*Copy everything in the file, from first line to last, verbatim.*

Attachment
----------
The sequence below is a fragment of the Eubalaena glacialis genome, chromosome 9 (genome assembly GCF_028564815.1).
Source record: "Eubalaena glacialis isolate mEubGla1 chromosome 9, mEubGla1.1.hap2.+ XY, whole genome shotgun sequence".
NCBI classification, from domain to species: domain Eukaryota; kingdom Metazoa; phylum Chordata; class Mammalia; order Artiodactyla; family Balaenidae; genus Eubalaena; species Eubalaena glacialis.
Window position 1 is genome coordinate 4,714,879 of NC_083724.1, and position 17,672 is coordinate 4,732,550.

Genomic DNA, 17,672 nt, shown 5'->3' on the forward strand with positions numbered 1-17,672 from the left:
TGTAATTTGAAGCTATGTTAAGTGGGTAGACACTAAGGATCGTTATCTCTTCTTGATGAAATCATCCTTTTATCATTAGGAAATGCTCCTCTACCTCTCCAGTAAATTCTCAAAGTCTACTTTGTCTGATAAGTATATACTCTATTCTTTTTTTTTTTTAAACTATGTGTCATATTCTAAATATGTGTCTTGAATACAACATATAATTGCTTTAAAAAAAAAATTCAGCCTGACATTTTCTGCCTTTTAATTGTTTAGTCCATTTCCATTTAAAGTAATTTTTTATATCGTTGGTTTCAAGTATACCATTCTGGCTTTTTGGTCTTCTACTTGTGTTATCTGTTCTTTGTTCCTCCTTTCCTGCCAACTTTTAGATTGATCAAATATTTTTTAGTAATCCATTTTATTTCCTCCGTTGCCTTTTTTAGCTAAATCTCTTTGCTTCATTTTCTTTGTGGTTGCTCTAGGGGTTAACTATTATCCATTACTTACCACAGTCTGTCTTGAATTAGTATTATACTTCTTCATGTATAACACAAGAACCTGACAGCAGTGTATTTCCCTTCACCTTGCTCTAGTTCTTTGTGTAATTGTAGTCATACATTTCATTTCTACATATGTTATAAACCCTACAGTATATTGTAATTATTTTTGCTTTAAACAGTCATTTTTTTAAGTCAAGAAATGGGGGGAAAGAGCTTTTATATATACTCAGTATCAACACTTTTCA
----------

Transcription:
The sequence below is a fragment of the Eubalaena glacialis genome, chromosome 9 (genome assembly GCF_028564815.1).
Source record: "Eubalaena glacialis isolate mEubGla1 chromosome 9, mEubGla1.1.hap2.+ XY, whole genome shotgun sequence".
NCBI classification, from domain to species: domain Eukaryota; kingdom Metazoa; phylum Chordata; class Mammalia; order Artiodactyla; family Balaenidae; genus Eubalaena; species Eubalaena glacialis.
Window position 1 is genome coordinate 4,714,879 of NC_083724.1, and position 17,672 is coordinate 4,732,550.

Genomic DNA, 17,672 nt, shown 5'->3' on the forward strand with positions numbered 1-17,672 from the left:
TGTAATTTGAAGCTATGTTAAGTGGGTAGACACTAAGGATCGTTATCTCTTCTTGATGAAATCATCCTTTTATCATTAGGAAATGCTCCTCTACCTCTCCAGTAAATTCTCAAAGTCTACTTTGTCTGATAAGTATATACTCTATTCTTTTTTTTTTTTAAACTATGTGTCATATTCTAAATATGTGTCTTGAATACAACATATAATTGCTTTAAAAAAAAAATTCAGCCTGACATTTTCTGCCTTTTAATTGTTTAGTCCATTTCCATTTAAAGTAATTTTTTATATCGTTGGTTTCAAGTATACCATTCTGGCTTTTTGGTCTTCTACTTGTGTTATCTGTTCTTTGTTCCTCCTTTCCTGCCAACTTTTAGATTGATCAAATATTTTTTAGTAATCCATTTTATTTCCTCCGTTGCCTTTTTTAGCTAAATCTCTTTGCTTCATTTTCTTTGTGGTTGCTCTAGGGGTTAACTATTATCCATTACTTACCACAGTCTGTCTTGAATTAGTATTATACTTCTTCATGTATAACACAAGAACCTGACAGCAGTGTATTTCCCTTCACCTTGCTCTAGTTCTTTGTGTAATTGTAGTCATACATTTCATTTCTACATATGTTATAAACCCTACAGTATATTGTAATTATTTTTGCTTTAAACAGTCATTTTTTTAAGTCAAGAAATGGGGGGAAAGAGCTTTTATATATACTCAGTATCAACACTTTTCA